When Suleiman al-Khatib told his story at Tawonga's Peacemakers Camp two years ago, the fact that he had spent 10 years in prison for stabbing an Israeli soldier made him stand out among the participants. He pledged at that time to stay involved with Tawonga, and bring back many more...
  • A shul grows in Dixie—Insha’Allah

    By James Freedman

    September 13, 2007 | 8:00 pm

    With Wal-Mart attracting a huge number of minority religious groups to Arkansas, it is not surprising that Fayetteville is becoming increasingly diverse. And while this ongoing change is felt in many ways, the most distinct may be the recent push by Temple Shalom to build the first...
  • Let’s get personal

    By Amy Klein

    April 26, 2007 | 8:00 pm

    People say they don't really know me.

    That's what the last guy I dated said.

    It seems that in the process of revealing myself on the page to total strangers, I've lost the ability to communicate myself in person to those who want to get to know me. Read all about it, is maybe...
  • Koreatown residents visit the synagogue next door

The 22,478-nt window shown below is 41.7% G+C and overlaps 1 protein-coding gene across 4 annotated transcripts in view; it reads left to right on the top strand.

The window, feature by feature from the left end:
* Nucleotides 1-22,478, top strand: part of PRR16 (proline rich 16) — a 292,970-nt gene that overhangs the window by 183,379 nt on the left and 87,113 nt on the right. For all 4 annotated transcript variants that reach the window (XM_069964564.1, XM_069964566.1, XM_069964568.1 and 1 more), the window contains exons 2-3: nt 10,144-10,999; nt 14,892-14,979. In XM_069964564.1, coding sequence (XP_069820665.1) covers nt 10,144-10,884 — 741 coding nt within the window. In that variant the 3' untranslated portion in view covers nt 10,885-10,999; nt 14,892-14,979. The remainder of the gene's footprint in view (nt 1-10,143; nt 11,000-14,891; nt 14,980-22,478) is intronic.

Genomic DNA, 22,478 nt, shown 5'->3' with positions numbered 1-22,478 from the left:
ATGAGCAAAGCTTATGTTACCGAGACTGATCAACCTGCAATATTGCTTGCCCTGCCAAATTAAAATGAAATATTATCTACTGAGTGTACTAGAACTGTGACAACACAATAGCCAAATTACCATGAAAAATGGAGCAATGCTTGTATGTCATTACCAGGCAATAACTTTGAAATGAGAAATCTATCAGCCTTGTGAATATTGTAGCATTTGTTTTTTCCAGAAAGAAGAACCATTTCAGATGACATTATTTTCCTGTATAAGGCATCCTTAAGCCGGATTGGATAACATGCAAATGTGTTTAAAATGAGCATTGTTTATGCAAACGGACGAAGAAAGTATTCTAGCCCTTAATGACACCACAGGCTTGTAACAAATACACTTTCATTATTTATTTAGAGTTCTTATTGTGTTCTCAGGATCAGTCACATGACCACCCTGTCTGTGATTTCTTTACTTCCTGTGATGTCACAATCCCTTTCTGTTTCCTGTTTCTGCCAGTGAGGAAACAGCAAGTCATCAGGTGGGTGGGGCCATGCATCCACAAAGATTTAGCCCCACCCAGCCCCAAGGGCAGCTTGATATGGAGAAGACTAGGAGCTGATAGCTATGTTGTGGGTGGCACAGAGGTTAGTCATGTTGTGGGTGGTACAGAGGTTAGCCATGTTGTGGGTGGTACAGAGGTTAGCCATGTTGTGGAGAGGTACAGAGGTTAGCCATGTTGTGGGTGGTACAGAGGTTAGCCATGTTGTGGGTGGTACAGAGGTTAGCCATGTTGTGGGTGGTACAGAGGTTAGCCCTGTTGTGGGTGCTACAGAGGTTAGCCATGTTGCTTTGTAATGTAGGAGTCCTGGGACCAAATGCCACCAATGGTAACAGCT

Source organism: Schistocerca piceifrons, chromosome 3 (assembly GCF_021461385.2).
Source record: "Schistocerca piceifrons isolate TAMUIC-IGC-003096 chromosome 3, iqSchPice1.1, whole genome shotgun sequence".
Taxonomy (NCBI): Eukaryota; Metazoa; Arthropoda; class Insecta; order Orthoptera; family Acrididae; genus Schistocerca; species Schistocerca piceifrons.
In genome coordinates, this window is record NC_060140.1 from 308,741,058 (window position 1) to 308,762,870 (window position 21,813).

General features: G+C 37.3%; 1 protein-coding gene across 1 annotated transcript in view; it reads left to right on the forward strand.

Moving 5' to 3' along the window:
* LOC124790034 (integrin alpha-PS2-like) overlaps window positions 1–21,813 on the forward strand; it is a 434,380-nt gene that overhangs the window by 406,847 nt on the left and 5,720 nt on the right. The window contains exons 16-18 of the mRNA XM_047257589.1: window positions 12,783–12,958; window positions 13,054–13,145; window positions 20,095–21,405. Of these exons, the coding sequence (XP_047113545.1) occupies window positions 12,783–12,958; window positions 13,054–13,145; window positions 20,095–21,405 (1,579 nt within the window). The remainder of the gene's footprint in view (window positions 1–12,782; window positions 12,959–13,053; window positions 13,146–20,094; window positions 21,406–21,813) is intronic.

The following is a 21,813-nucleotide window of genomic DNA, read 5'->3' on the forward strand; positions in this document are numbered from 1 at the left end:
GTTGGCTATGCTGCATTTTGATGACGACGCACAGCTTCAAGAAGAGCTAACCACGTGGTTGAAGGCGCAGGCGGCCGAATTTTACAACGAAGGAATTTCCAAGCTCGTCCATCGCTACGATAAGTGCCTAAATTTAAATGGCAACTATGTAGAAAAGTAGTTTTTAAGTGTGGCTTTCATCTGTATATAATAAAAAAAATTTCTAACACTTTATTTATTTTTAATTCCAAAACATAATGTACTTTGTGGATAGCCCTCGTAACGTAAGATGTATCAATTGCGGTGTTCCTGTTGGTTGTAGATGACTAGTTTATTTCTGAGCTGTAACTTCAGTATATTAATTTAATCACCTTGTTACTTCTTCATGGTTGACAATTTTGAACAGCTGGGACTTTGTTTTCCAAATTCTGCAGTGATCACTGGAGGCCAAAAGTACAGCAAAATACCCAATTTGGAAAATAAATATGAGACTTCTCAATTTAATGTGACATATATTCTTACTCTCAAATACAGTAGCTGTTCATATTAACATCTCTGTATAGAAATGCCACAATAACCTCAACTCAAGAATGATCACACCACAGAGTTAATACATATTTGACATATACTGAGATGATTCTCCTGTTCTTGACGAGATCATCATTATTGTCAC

By Dikla Kadosh

    March 8, 2007 | 7:00 pm

    When Charles Kim called Rabbi Stephen Julius Stein of Wilshire Boulevard Temple last year, it didn't take long for the Korean American leader to get to the point.

    "He was wondering if the temple was for sale," said Stein, head of the synagogue's Center for Religious Inquiry. "I...

  • So many singles, so few tables

    By David Suissa

    February 15, 2007 | 7:00 pm

    This is not a sob story. There is no hunger or homelessness, there are no kids with cancer.

    Rather, it's the story of single Jews in Los Angeles who, once in a while, would love to gather around a family Shabbat table. They're not desperate for company. Many don't have family here,...

  • The Key Is Rejoicing

    By Rabbi Haim Ovadia